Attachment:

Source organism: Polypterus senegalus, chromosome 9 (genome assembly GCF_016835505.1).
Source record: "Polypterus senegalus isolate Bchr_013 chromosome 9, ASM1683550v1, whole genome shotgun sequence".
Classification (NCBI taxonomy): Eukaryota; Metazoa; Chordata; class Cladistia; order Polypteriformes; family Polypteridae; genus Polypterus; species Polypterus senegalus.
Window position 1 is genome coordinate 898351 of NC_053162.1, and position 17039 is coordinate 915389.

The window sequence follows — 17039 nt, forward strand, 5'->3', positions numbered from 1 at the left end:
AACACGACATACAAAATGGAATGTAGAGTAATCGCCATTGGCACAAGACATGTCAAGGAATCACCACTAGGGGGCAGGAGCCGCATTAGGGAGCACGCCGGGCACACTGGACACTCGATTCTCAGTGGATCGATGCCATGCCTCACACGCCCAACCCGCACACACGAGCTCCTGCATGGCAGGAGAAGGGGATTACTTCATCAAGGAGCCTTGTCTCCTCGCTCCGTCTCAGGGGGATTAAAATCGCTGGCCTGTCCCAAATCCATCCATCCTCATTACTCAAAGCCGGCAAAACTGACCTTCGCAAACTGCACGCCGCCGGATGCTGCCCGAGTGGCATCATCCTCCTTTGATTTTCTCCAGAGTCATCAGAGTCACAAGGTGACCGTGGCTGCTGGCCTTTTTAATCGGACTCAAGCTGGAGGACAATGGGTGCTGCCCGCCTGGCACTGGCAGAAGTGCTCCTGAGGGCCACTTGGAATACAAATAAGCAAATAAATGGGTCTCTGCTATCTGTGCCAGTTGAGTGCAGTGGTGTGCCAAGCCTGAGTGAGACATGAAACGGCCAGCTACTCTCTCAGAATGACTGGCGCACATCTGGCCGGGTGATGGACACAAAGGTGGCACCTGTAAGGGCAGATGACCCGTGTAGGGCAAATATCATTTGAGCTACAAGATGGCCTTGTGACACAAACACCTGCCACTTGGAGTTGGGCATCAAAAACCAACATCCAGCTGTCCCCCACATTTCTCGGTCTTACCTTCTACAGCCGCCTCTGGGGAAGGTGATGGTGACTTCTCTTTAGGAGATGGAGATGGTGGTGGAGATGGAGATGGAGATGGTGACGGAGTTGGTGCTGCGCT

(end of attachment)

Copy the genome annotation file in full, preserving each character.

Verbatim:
Source organism: Polypterus senegalus, chromosome 9 (genome assembly GCF_016835505.1).
Source record: "Polypterus senegalus isolate Bchr_013 chromosome 9, ASM1683550v1, whole genome shotgun sequence".
Classification (NCBI taxonomy): Eukaryota; Metazoa; Chordata; class Cladistia; order Polypteriformes; family Polypteridae; genus Polypterus; species Polypterus senegalus.
Window position 1 is genome coordinate 898351 of NC_053162.1, and position 17039 is coordinate 915389.

The window sequence follows — 17039 nt, forward strand, 5'->3', positions numbered from 1 at the left end:
AACACGACATACAAAATGGAATGTAGAGTAATCGCCATTGGCACAAGACATGTCAAGGAATCACCACTAGGGGGCAGGAGCCGCATTAGGGAGCACGCCGGGCACACTGGACACTCGATTCTCAGTGGATCGATGCCATGCCTCACACGCCCAACCCGCACACACGAGCTCCTGCATGGCAGGAGAAGGGGATTACTTCATCAAGGAGCCTTGTCTCCTCGCTCCGTCTCAGGGGGATTAAAATCGCTGGCCTGTCCCAAATCCATCCATCCTCATTACTCAAAGCCGGCAAAACTGACCTTCGCAAACTGCACGCCGCCGGATGCTGCCCGAGTGGCATCATCCTCCTTTGATTTTCTCCAGAGTCATCAGAGTCACAAGGTGACCGTGGCTGCTGGCCTTTTTAATCGGACTCAAGCTGGAGGACAATGGGTGCTGCCCGCCTGGCACTGGCAGAAGTGCTCCTGAGGGCCACTTGGAATACAAATAAGCAAATAAATGGGTCTCTGCTATCTGTGCCAGTTGAGTGCAGTGGTGTGCCAAGCCTGAGTGAGACATGAAACGGCCAGCTACTCTCTCAGAATGACTGGCGCACATCTGGCCGGGTGATGGACACAAAGGTGGCACCTGTAAGGGCAGATGACCCGTGTAGGGCAAATATCATTTGAGCTACAAGATGGCCTTGTGACACAAACACCTGCCACTTGGAGTTGGGCATCAAAAACCAACATCCAGCTGTCCCCCACATTTCTCGGTCTTACCTTCTACAGCCGCCTCTGGGGAAGGTGATGGTGACTTCTCTTTAGGAGATGGAGATGGTGGTGGAGATGGAGATGGAGATGGTGACGGAGTTGGTGCTGCGCT